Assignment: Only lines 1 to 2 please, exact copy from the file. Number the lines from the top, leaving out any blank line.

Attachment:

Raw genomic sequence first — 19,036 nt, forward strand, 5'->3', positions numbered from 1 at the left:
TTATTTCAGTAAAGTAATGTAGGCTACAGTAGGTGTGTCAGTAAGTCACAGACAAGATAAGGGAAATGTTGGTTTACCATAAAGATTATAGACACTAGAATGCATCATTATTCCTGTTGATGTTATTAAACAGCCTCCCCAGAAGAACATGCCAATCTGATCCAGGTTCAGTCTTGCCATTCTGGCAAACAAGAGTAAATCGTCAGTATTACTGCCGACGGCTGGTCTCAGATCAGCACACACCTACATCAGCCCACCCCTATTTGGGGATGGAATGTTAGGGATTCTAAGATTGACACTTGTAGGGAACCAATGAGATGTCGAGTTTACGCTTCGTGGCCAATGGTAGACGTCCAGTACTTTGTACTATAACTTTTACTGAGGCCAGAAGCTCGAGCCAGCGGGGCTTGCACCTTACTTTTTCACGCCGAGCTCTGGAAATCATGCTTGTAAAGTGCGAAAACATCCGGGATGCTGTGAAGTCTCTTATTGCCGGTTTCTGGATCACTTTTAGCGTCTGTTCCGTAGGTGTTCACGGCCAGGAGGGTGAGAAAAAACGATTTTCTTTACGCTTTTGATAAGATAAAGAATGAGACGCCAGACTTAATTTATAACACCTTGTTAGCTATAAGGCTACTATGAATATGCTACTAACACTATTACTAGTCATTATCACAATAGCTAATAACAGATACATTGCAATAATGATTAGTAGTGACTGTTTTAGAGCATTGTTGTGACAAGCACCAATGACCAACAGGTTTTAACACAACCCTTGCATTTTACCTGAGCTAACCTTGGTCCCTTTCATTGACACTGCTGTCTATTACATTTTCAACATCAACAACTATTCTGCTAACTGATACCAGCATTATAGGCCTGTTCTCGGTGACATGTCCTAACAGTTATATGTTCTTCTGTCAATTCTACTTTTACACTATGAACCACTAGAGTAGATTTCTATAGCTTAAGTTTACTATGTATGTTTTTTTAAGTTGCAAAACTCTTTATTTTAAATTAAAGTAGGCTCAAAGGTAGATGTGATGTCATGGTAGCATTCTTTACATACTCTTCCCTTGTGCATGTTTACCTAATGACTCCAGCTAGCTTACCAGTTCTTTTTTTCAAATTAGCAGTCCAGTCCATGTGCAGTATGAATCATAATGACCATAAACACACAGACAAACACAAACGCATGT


Raw genomic sequence first — 19,036 nt, forward strand, 5'->3', positions numbered from 1 at the left:
TTATTTCAGTAAAGTAATGTAGGCTACAGTAGGTGTGTCAGTAAGTCACAGACAAGATAAGGGAAATGTTGGTTTACCATAAAGATTATAGACACTAGAATGCATCATTATTCCTGTTGATGTTATTAAACAGCCTCCCCAGAAGAACATGCCAATCTGATCCAGGTTCAGTCTTGCCATTCTGGCAAACAAGAGTAAATCGTCAGTATTACTGCCGACGGCTGGTCTCAGATCAGCACACACCTACATCAGCCCACCCCTATTTGGGGATGGAATGTTAGGGATTCTAAGATTGACACTTGTAGGGAACCAATGAGATGTCGAGTTTACGCTTCGTGGCCAATGGTAGACGTCCAGTACTTTGTACTATAACTTTTACTGAGGCCAGAAGCTCGAGCCAGCGGGGCTTGCACCTTACTTTTTCACGCCGAGCTCTGGAAATCATGCTTGTAAAGTGCGAAAACATCCGGGATGCTGTGAAGTCTCTTATTGCCGGTTTCTGGATCACTTTTAGCGTCTGTTCCGTAGGTGTTCACGGCCAGGAGGGTGAGAAAAAACGATTTTCTTTACGCTTTTGATAAGATAAAGAATGAGACGCCAGACTTAATTTATAACACCTTGTTAGCTATAAGGCTACTATGAATATGCTACTAACACTATTACTAGTCATTATCACAATAGCTAATAACAGATACATTGCAATAATGATTAGTAGTGACTGTTTTAGAGCATTGTTGTGACAAGCACCAATGACCAACAGGTTTTAACACAACCCTTGCATTTTACCTGAGCTAACCTTGGTCCCTTTCATTGACACTGCTGTCTATTACATTTTCAACATCAACAACTATTCTGCTAACTGATACCAGCATTATAGGCCTGTTCTCGGTGACATGTCCTAACAGTTATATGTTCTTCTGTCAATTCTACTTTTACACTATGAACCACTAGAGTAGATTTCTATAGCTTAAGTTTACTATGTATGTTTTTTTAAGTTGCAAAACTCTTTATTTTAAATTAAAGTAGGCTCAAAGGTAGATGTGATGTCATGGTAGCATTCTTTACATACTCTTCCCTTGTGCATGTTTACCTAATGACTCCAGCTAGCTTACCAGTTCTTTTTTTCAAATTAGCAGTCCAGTCCATGTGCAGTATGAATCATAATGACCATAAACACACAGACAAACACAAACGCATGT